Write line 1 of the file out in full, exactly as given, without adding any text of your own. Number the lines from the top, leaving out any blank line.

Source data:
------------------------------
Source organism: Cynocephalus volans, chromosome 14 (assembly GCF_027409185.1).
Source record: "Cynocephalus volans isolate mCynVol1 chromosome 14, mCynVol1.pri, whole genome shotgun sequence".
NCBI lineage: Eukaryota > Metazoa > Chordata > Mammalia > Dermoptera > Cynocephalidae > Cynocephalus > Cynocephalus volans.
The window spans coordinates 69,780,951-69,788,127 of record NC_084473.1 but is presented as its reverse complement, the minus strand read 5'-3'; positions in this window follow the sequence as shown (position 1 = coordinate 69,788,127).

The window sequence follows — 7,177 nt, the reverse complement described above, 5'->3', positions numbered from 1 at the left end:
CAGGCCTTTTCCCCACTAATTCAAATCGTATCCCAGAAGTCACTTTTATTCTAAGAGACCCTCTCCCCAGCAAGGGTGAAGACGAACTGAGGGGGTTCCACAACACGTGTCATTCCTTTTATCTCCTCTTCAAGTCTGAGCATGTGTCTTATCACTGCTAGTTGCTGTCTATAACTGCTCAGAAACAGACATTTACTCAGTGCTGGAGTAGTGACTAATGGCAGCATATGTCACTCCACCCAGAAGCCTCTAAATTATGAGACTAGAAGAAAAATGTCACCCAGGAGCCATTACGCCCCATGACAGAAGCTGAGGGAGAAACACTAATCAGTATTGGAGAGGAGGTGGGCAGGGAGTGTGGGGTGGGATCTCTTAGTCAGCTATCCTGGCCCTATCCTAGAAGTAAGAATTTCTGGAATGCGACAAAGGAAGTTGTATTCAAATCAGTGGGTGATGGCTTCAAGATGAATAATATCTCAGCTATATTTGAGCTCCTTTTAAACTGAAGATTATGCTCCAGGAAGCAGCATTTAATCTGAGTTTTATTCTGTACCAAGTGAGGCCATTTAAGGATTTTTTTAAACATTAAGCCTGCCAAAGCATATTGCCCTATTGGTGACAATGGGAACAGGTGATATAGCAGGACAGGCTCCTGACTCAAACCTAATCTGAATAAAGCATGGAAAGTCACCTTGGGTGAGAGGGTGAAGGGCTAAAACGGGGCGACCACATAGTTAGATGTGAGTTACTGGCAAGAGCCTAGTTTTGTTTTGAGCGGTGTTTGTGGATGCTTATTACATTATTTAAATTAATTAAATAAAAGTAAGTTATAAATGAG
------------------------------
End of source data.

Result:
Source organism: Cynocephalus volans, chromosome 14 (assembly GCF_027409185.1).